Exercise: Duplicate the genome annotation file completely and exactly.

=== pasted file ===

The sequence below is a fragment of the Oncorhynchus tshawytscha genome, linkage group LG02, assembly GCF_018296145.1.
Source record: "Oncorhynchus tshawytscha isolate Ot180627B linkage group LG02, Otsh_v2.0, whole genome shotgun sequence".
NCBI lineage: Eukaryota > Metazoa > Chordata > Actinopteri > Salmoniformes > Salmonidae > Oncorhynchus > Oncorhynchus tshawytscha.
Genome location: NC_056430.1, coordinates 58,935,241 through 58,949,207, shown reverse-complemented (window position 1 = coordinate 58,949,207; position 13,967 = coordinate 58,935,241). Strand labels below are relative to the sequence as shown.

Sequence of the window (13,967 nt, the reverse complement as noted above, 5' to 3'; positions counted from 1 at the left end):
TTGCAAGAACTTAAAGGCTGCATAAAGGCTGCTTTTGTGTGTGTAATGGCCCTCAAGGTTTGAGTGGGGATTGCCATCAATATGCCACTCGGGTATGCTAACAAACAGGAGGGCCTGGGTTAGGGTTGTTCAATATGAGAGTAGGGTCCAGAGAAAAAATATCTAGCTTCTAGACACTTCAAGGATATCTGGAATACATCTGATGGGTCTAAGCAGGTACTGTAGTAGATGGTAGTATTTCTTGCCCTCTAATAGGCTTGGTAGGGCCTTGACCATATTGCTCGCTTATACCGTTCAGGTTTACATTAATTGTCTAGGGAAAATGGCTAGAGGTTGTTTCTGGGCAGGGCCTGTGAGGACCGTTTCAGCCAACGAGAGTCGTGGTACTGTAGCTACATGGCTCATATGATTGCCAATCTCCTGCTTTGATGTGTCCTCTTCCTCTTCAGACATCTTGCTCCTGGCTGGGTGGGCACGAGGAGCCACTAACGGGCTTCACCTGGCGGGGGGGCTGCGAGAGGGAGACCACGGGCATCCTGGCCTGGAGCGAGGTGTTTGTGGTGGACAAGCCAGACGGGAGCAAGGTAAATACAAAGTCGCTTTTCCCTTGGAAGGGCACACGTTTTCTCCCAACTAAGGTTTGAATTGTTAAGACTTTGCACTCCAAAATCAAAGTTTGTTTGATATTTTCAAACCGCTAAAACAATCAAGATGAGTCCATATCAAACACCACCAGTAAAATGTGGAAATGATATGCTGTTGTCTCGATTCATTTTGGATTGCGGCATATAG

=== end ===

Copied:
The sequence below is a fragment of the Oncorhynchus tshawytscha genome, linkage group LG02, assembly GCF_018296145.1.
Source record: "Oncorhynchus tshawytscha isolate Ot180627B linkage group LG02, Otsh_v2.0, whole genome shotgun sequence".
NCBI lineage: Eukaryota > Metazoa > Chordata > Actinopteri > Salmoniformes > Salmonidae > Oncorhynchus > Oncorhynchus tshawytscha.
Genome location: NC_056430.1, coordinates 58,935,241 through 58,949,207, shown reverse-complemented (window position 1 = coordinate 58,949,207; position 13,967 = coordinate 58,935,241). Strand labels below are relative to the sequence as shown.

Sequence of the window (13,967 nt, the reverse complement as noted above, 5' to 3'; positions counted from 1 at the left end):
TTGCAAGAACTTAAAGGCTGCATAAAGGCTGCTTTTGTGTGTGTAATGGCCCTCAAGGTTTGAGTGGGGATTGCCATCAATATGCCACTCGGGTATGCTAACAAACAGGAGGGCCTGGGTTAGGGTTGTTCAATATGAGAGTAGGGTCCAGAGAAAAAATATCTAGCTTCTAGACACTTCAAGGATATCTGGAATACATCTGATGGGTCTAAGCAGGTACTGTAGTAGATGGTAGTATTTCTTGCCCTCTAATAGGCTTGGTAGGGCCTTGACCATATTGCTCGCTTATACCGTTCAGGTTTACATTAATTGTCTAGGGAAAATGGCTAGAGGTTGTTTCTGGGCAGGGCCTGTGAGGACCGTTTCAGCCAACGAGAGTCGTGGTACTGTAGCTACATGGCTCATATGATTGCCAATCTCCTGCTTTGATGTGTCCTCTTCCTCTTCAGACATCTTGCTCCTGGCTGGGTGGGCACGAGGAGCCACTAACGGGCTTCACCTGGCGGGGGGGCTGCGAGAGGGAGACCACGGGCATCCTGGCCTGGAGCGAGGTGTTTGTGGTGGACAAGCCAGACGGGAGCAAGGTAAATACAAAGTCGCTTTTCCCTTGGAAGGGCACACGTTTTCTCCCAACTAAGGTTTGAATTGTTAAGACTTTGCACTCCAAAATCAAAGTTTGTTTGATATTTTCAAACCGCTAAAACAATCAAGATGAGTCCATATCAAACACCACCAGTAAAATGTGGAAATGATATGCTGTTGTCTCGATTCATTTTGGATTGCGGCATATAG